The power to make millions

Saturday, March 1, 2008

A LEADING member of the British atomic energy team involved in building the next generation reactor has urged Teesside engineers to get on board the programme, which could bring millions of pounds to the local economy.

Dan Mistry, fusion and industry manager for the British Atomic Energy Association, who will address a Partners4Engineering one-day event in Billingham on March 12, said: “The last thing we want is to lose this work to mainland Europe.”

The £5bn euro Tokamak Experimental Reactor now under construction at Cadarache in the south of France could signal the start of a global switch to cleaner nuclear fuel.

Fired by water and lithium, the technology dramatically reduces coal consumption from around 3,000t a year used in an equivalent old generation plant to just 300kg, and produces only short-lived nuclear waste.

European firms are expected to pick up contracts worth 250m euros a year for the next 10 years, and Mr Mistry predicted that more lucrative deals would follow. But he was concerned that local companies, many of them already supplying the energy sector, were not aware of the opportunities to sell both products and services to one of the biggest projects in the world.

“This plant is bigger than anyone has ever built. There’s not only going to be opportunity for local firms to supply expertise there but there are big procurement opportunities. We have already seen companies that are supplying motor racing, aircraft manufacture and other engineering services come in. Companies with QA and problem management experience should get engaged. We want to talk to small, medium and large organisations to say let’s get together and bid for work.”

Countries representing more than half the world’s population are committed to the ITER programme, which is seen as part of the long-term solution to our energy and environmental problems. The 500MW Cacherac reactor brings together engineering and physics to replicate the sun’s enormous energy-generating processes.

“If we can get it to work, it will replace the fission in every power station,” said Mr Mistry.

Meanwhile, the government announced this week that it will help develop international policy on the use of nuclear power by joining the Global Nuclear Energy Partnership.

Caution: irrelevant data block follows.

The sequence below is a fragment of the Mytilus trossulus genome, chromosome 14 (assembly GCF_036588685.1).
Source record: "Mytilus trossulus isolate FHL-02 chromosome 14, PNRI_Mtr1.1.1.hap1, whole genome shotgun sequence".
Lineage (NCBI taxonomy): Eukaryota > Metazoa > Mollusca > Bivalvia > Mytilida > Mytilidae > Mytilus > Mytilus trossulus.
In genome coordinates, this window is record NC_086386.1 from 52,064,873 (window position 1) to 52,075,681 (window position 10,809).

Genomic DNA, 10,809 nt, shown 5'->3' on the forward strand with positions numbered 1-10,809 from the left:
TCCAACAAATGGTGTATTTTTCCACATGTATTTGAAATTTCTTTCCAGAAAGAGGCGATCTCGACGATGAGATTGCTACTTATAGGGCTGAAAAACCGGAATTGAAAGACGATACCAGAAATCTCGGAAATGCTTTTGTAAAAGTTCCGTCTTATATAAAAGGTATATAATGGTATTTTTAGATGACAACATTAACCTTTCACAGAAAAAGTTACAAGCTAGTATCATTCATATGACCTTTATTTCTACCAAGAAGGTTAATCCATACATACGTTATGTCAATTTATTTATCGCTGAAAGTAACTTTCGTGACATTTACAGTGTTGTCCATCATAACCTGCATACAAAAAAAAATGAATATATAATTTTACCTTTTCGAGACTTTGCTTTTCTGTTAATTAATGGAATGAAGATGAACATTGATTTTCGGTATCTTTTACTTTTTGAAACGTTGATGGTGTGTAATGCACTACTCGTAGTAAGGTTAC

The GNEP is part of US president George Bush’s “advanced energy initiative” and seeks to develop a worldwide consensus on enabling expanded use of economical, carbon-free nuclear energy to meet growing electricity demand.

Energy minister John Hutton, who signed the agreement during a two-day visit to Washington, was also due to meet US energy companies to discuss potential investment in new nuclear build in the UK.

MIDDLESBROUGH South and East Cleveland Labour MP Ashok Kumar banged the drum for more government support for engineering on Teesside this week.

During Wednesday’s Question Time, Mr Kumar cited a Royal Academy of Engineering report which said the UK would lose out to its rivals within the next 10 years if more homegrown engineers were not found.

During the debate, industry minister, Gareth Thomas agreed to meet the Royal Academy so as to discuss the findings talk about developing new academic programmes.

Mr Kumar said: “Teesside is built on engineering and on the work of skilled engineers. Teesside is also a brand name known across the world for engineering excellence and innovation. Whether it is in steelmaking and the building and commissioning of new steelmaking plant or in heavy petrol-chemical process engineering or in the operation of offshore gas and oil plants, Teesside men and women are making their mark. I want to see this success story continue.”

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